She was in a "skilled" nursing facility for "care" and fell four times in two months. The last fall resulted in an ER visit and stitched to her forehead. She cannot hear, and can only see in one eye. Unfortunately, the injury is to her only seeing eye. The eye, and that entire side of her body, has some issue daily. I removed her from their "care" immediately from returning her to the facility from the ER. That was February 20th. My family had been told she was progressing well and could walk 600 feet. She came home to me and could not stand on her own, could not walk, was grossly underweight, a filthy mess and now has to wear diapers. Prior to going to the "skilled" facility, she lived on her own with minimal care. She has issues sleeping and is in fear of falling with every movement. I am working with her and she has PT/OT during the week. We were contacted for rehab and it sounded good but she was rejected for being "too advanced". I am near her at all times in case she attempts to move and I don't want her harmed. I am a month into this and am worn out. I have Lupus and this is not the best plan but better than the "skilled" facility. I was excited to hear an option to help her and also give me a break. I would like 8 hours of sleep with consecutive hours to sleep. She naps and awakes asking about falling and how she got hurt. Recent tests show she has signs of dementia due to an abundance of times for high BP (200+ range). She has never had a stroke but the constant high BP has affect brain cells.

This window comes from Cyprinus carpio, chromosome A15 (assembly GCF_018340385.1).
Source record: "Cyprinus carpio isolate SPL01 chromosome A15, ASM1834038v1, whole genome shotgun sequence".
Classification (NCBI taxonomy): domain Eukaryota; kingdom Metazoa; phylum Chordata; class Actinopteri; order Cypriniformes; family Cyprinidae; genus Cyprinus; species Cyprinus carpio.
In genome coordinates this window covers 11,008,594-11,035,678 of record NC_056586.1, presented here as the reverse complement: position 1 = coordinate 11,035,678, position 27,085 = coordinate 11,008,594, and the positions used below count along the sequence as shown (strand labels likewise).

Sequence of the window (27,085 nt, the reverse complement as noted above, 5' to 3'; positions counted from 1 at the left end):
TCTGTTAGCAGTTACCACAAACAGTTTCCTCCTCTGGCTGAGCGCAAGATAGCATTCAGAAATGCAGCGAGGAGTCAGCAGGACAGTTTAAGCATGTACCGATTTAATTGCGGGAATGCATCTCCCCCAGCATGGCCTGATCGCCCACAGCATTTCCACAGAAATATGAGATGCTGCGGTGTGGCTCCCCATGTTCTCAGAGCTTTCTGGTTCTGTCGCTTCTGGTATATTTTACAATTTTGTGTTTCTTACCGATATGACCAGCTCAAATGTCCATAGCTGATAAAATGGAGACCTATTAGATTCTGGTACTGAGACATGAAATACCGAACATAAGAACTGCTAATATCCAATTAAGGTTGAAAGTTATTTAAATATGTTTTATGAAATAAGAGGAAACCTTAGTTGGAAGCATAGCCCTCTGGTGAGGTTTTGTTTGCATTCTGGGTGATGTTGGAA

She can walk with me next to her, if her eye is swollen that day, I am her eyes. She can feed and bathe herself but has to be watched.
I guess I am looking for another rehab facility with different criteria for entry.

Any thoughts? I also just learned about Respite care and she does have Medicare so I will check into that as well.

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When I needed rehab for my mom after a knee replacement, I found different facilities had different criteria. The good one had high standards - person needed multiple modalities (PT/OT/speech/etc) and they had to be willing to WORK at least 3 hours a day. She did not qualify so went to a different facility, much further away from home, that was great. Next time she ended up in a nursing home for rehab. This is an OK option, but not the best.

Given your mom's multiple issues, she needs much more help than one person can possible provide. I would find a better nursing home for her that has a decent rehab program. Or you should get some in help assistance. You're just doing too much and need to remember that YOU matter too. Your health and sanity matter so take care of them.

Re: her high BP - is it under control? Over 200 is a bit scary, at least to me.

Re: falls - they happen all the time. Don't judge the facility too harshly about that. My MIL falls a lot in her apartment. At least we got her trained not to call 911 every time. Only if she's hurt! And to call us first so we can help her figure it out. She'd fall, call 911 (cuz that's what her sister told her to do!), get transported and then complain about how long it was taking in the ER. Yup, ER takes a long time. All for a little bruise or two.